Admittedly, Television Personalities are not a band for everyone, yet I feel as if they’ve informed a lot of the work I adore today. Luckily, the band’s lost album, Beautiful Despair, is being released by Fire Records on January 26th. This song, crafted after an encounter with Evan Dando sounds a bit muddied, almost like a demo, yet like all the best TVP work, there’s a beauty in its imperfections. Oh, and the lyrics, always so clever and hilarious, even when being serious…sitting here I’m just grinning. Dan Treacy was the forefather that every literary indie rocker didn’t know they loved, and hopefully with this release getting some attention, people will start to go back and fall for the band all over again.
Spain’s The Yellow Melodies have been on my radar for quite some time, thanks to our friend Wally at The Beautiful Music. I think I first fell in love with their tribute album to the Television Personalities back in 2012, but they’re back with a brand new album titled Life. I’ve been jamming it quite a bit the last few weeks, and today you get your chance to get your hands on the LP. If you press play below you’ll find an album filled to the brim with charming melodies and indiepop delights; it’s a complete gem from start to finish. I could go on and on, but who needs my words…you just need the songs below!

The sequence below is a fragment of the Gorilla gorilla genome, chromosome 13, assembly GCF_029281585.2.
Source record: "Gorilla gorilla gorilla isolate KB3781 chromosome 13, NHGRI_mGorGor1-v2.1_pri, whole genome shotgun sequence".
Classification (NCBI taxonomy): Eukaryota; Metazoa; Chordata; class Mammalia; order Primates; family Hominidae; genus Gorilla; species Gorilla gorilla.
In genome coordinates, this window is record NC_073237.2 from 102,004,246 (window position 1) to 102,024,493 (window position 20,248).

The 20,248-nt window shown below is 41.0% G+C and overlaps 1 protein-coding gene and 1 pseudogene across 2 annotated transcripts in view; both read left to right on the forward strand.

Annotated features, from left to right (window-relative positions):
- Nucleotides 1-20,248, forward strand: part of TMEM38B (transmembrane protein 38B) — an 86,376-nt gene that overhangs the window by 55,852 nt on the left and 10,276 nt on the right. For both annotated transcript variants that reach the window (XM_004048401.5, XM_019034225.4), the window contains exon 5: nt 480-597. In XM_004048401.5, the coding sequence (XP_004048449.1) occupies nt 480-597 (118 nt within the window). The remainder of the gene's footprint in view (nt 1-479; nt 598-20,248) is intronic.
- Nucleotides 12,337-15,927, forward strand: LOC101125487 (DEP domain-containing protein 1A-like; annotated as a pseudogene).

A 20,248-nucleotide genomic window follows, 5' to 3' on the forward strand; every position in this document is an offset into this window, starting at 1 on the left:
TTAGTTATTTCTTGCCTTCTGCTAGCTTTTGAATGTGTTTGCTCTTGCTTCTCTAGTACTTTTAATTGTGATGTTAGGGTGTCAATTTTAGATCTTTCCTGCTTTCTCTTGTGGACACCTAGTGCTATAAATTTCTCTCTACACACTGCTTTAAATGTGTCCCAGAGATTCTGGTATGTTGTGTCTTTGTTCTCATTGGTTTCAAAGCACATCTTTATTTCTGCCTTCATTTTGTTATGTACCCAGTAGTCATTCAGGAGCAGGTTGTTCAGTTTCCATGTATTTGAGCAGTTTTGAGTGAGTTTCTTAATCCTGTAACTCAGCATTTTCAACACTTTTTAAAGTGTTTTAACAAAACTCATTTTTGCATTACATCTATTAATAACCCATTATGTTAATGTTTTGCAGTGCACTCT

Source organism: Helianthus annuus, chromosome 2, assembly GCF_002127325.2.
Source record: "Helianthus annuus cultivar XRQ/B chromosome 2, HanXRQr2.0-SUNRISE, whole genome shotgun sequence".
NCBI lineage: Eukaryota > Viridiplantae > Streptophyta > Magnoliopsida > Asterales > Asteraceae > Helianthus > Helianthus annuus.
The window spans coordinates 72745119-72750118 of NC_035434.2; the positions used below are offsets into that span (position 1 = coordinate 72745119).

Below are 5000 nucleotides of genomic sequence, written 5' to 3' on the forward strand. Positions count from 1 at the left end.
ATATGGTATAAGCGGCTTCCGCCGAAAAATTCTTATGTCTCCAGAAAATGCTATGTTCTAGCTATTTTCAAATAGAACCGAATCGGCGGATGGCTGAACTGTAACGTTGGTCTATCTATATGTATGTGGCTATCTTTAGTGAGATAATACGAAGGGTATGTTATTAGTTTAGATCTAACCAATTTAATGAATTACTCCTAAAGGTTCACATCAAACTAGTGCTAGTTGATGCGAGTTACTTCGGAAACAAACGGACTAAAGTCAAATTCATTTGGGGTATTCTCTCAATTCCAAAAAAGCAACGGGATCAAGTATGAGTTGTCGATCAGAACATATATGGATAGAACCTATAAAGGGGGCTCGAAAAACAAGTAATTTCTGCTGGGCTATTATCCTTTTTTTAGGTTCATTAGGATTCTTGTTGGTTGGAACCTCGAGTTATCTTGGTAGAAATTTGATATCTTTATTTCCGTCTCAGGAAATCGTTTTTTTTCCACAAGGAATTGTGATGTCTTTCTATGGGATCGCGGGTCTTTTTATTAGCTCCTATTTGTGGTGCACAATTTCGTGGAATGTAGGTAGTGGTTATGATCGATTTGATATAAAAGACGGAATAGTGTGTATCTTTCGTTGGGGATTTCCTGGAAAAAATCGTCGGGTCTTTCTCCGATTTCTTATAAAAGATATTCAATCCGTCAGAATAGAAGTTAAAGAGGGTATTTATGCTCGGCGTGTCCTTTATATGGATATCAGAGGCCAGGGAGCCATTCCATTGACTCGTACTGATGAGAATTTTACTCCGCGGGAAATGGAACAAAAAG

I think it’s time we all give credit to Sonny Smith, leader of Sonny & the Sunsets. For six “official” albums and countless other releases/projects he constantly is redefining his sound. While I have my personal favorites, I’m really stoked on his new approach. On this single, it seems like it’s a crash of new-wave style and the Television Personalities, so I can clearly get behind that sound. It’s interesting, yet still has some of the same stylistic approaches all Smith records wear; it’s great to move and change. His new LP, Moods Baby Moods, comes out on May 27th via Polyvinyl Records.
A few years back, Dan Treacy of Television Personalities used Crocodiles as his backing band, and that’s when I first caught wind of the group. I trust Dan, so I scoured the net in search of news, only to stumble upon a group that I thought was unfairly being compared to Jesus and the Mary Chain. Sure, I see the similarities, but as evidenced by Endless Flowers, the group has a lot more in relation to jangling art-pop than JMC.
“Endless Flowers” does utilize some squalling guitar wailing to kick off the whole affair, but vocally, it harkens back to the musical re-imagining of early 00s band such as Longwave; there’s a simple melodic tone that gives listeners that soft-footed shuffle. “Sunday” again has that atmospheric guitar sound, so everyone’s going to already toss the JMC comparison back onto Crocodiles, but mentally I’m stripping the sound off these tracks, choosing instead to focus on the bright quality of the vocal delivery; it provides a youthful exuberance akin to Pains of Being Pure at Heart.